Three Hands Fish: Hands Down, The Keys’ Best Seafood

December 10, 2015

Three Hands Fish: Hands Down, the Keys’ Best Seafood Resource

“Cooking with my grandmother was my alibi,” said Paul Menta. Curly-haired, charismatic, with an easy smile and sporting his beloved Liberty Bell tattoo, Paul is one-third of the dynamic trio behind Key West’s runaway concept Three Hands Fish.

Rough and Humble Beginnings

During his “misunderstood” youth in Philadelphia, Paul spent a lot of time with both of his grandmothers who were Sicilian and Italian.  On many occasions, after doing “something wrong,” Paul would run to one grandmother’s house and pass the time cooking.

“She’d tell people, ‘Look, he’s been cooking with me all day, he’s a good boy,’” he recalled, unable to hide his smirk.  “I didn’t realize it at the time, but I really paid a lot of attention and developed a passion for it.”

Due to his feisty personality, Paul ended up attending a Quaker high school, where the teachers encouraged him to cultivate the things that he was interested in – history, science, chemistry, and how they related to cooking. They introduced Paul to Key West because it was during the winter – not spring, summer, or fall – that he tended to get into trouble.

After high school, Paul jumped at an opportunity to visit Key West.  “It was just like the Wild West on water and I fell in love with it,” he said.

“Cooking with my grandmother was my alibi,” said Paul Menta. Curly-haired, charismatic, with an easy smile and sporting his beloved Liberty Bell tattoo, Paul is one third of the dynamic trio behind Key West’s runaway concept Three Hands Fish.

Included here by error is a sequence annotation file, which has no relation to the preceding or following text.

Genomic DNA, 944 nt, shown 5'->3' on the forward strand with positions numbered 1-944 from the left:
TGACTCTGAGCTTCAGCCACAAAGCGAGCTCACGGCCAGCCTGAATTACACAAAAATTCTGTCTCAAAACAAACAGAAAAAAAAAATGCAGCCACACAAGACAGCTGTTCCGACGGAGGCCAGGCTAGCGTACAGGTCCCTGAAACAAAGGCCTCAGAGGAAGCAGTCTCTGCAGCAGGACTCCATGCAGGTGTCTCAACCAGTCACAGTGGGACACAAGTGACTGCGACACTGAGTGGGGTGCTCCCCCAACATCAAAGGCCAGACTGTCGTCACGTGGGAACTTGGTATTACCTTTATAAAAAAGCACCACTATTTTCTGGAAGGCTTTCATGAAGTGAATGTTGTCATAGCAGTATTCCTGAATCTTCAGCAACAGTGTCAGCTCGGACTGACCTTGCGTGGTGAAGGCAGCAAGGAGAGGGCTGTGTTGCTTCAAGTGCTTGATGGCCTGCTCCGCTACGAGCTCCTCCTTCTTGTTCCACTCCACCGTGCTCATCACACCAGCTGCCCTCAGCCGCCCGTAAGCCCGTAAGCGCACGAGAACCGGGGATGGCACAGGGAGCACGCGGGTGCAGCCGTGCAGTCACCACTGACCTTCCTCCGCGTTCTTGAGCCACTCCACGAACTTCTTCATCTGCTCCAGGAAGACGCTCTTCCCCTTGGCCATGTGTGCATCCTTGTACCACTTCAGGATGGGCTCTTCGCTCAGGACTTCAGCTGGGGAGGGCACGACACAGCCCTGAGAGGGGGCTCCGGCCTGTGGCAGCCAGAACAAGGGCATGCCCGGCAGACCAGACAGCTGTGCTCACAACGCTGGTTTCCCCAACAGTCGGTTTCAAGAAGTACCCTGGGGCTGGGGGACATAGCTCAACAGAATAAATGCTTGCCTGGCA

Training: Formal, Informal, International

After graduating from the Restaurant School in Philadelphia and subsequent internship in France and Spain, Paul visited every state in the United States on his Harley Davidson.  He learned a different style, technique or flavor in every state. He began to understand that if you approach people the right way, they’ll offer up their knowledge.  Paul continued to use his personality as he traveled through Europe and South America, persuading people to let him into their kitchens.

“I’d ask, ‘Who is your favorite cook? And they’d say ‘Oh, my aunt so-and-so makes this,’ and I’d ask if she was around and if I could try it.”  Sometimes they’d say, ‘Are you kidding me?  You’re not coming into my house!’”  But a higher percentage of the time he’d get in because people were very proud to show off their style.  He compiled different types of recipes and began to create his own style.

“Everyone asks me what is my favorite style to cook, but I don’t know – just shove me in somebody’s kitchen and I’ll open up the cabinets and start using whatever they have or whatever’s available.”

Read why Three Hands Fish is taking Key West by storm in Epicure and Culture.

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